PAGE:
Microscopic particles floating in the air we breathe come from sources such as fossil fuel combustion, fires, cigarettes and vehicles, said researchers from the University of Michigan in the US.
Using low-cost indoor air purifiers may help protect at-risk people from the adverse health effects of air pollution, a study claims.
Microscopic particles floating in the air we breathe come from sources such as fossil fuel combustion, fires, cigarettes and vehicles, said researchers from the University of Michigan in the US. Known as fine particulate matter, this form of air pollution increases the risk of cardiovascular and other serious health problems, they said.
The study, published in the journal JAMA Internal Medicine, found three days of using a low-cost air purifier at home significantly lowered urban seniors’ fine particulate matter exposure. It also significantly lowered their blood pressure, which is the leading cause of morbidity and mortality worldwide, researchers said.
“The results show that a simple practical intervention using inexpensive indoor air filtration units can help protect at-risk individuals from the adverse health effects of fine particulate matter air pollution,” said Robert Brook from the University of Michigan. Forty seniors participated in this randomised study. Ninety-five per cent of the participants were black; all were nonsmokers.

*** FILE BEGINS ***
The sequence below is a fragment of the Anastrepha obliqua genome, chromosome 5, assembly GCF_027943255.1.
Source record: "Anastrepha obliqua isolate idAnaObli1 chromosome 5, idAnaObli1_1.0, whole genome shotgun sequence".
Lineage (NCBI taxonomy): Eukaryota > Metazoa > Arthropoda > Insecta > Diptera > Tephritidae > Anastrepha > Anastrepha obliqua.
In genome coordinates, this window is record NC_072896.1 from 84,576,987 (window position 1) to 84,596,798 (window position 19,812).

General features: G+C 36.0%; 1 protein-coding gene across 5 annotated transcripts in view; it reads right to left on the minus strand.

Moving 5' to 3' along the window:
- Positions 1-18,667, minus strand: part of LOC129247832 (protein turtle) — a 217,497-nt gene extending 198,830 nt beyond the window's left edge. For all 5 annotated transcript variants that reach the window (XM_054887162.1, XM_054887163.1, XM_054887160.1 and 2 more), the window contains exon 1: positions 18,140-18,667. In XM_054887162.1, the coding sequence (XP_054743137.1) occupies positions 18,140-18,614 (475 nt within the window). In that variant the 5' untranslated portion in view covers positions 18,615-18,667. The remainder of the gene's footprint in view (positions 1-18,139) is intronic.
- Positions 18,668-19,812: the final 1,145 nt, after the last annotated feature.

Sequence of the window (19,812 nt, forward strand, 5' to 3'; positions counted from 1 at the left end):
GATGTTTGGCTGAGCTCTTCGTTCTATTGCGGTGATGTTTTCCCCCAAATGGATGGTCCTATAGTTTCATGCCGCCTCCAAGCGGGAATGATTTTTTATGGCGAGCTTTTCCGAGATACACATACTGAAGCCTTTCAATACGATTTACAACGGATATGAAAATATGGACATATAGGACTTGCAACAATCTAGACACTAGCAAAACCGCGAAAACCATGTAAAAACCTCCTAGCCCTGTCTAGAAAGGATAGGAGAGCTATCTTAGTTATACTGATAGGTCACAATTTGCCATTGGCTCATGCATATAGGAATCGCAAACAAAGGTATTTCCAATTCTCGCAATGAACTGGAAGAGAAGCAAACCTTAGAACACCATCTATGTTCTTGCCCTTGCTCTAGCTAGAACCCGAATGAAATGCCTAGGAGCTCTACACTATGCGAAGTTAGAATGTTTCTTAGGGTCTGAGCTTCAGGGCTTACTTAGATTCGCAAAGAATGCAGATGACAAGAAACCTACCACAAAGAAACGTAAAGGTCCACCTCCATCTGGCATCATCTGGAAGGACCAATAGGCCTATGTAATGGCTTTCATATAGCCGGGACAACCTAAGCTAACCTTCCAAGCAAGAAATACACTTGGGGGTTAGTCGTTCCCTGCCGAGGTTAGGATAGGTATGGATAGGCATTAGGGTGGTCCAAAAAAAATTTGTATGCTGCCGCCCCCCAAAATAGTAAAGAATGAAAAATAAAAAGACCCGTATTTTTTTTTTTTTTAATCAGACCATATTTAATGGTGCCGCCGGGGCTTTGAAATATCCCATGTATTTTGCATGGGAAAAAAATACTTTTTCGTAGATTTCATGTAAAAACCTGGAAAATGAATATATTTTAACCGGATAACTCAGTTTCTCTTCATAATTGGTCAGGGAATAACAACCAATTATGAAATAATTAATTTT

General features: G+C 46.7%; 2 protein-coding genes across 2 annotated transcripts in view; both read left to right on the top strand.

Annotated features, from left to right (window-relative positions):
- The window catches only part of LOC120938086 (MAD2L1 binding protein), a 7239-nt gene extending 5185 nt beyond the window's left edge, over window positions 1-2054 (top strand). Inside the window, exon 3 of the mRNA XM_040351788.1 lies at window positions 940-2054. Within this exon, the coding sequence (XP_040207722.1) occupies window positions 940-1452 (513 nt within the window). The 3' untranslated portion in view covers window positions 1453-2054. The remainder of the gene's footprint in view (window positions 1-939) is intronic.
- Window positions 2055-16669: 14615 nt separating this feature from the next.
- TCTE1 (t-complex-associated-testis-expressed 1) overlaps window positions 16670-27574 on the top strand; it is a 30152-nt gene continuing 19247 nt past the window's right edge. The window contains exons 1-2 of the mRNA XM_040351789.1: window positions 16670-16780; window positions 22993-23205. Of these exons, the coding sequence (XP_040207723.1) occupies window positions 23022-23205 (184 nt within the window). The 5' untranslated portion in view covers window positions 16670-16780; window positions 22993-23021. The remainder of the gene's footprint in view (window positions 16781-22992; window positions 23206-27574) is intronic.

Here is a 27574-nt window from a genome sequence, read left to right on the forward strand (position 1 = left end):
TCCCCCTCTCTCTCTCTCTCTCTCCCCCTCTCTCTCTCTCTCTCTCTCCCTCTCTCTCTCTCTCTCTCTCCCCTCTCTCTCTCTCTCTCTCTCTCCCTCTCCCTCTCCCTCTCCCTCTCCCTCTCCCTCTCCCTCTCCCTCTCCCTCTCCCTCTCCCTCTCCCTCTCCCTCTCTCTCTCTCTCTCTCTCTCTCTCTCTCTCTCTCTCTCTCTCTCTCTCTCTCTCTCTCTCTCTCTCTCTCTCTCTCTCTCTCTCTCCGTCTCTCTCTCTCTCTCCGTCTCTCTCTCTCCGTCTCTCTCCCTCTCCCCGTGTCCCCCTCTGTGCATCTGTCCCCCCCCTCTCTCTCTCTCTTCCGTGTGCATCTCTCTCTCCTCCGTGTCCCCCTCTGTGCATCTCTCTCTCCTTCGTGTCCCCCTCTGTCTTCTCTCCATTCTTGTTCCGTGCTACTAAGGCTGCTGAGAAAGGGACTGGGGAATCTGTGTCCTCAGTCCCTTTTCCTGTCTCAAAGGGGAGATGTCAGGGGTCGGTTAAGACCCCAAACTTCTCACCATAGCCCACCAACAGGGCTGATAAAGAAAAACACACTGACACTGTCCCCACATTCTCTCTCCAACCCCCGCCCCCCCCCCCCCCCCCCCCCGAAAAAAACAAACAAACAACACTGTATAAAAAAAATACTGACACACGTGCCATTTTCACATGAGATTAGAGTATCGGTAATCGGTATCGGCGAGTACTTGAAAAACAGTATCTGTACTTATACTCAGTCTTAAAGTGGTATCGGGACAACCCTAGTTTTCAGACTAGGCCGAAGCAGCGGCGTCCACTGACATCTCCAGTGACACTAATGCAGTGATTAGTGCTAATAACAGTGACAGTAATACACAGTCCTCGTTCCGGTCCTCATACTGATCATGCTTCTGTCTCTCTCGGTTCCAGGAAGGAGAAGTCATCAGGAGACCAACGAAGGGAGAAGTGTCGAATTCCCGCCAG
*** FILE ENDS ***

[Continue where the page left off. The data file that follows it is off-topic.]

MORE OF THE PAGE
Each person experienced three different three-day scenarios: a sham air filter (an air filtration system without a filter), a low-efficiency air purifier system and a high-efficiency air purifier system. Participants went about their normal business during the study period and were allowed to open windows and go outside as often as they wished.
Blood pressure was measured each day, and participants wore personal air monitors to determine their personal air pollution exposure.
The researchers focused on reduced air pollutant exposure and lowered blood pressure over a three-day period as an indication of the portable air filters’ potential to be cardioprotective.
Brook said fine particulate matter exposure was reduced by 40 per cent, and systolic blood pressure was reduced by an average of 3.4 millimetres of murcury (mm Hg). Normal systolic blood pressure is considered less than 120 mm Hg and stage 1 hypertension begins at 130 and stage 2 at 140, researchers said.
“The benefits were even more marked in obese individuals who had 6 to 10 mm Hg reduction in systolic blood pressure,” said Brook.
Even a small investment could reap big benefits, researchers said. High-efficiency air purifiers reduced pollutant exposure to a greater degree, but they didn’t lower people’s blood pressure more significantly than low-efficiency air purifiers, they said.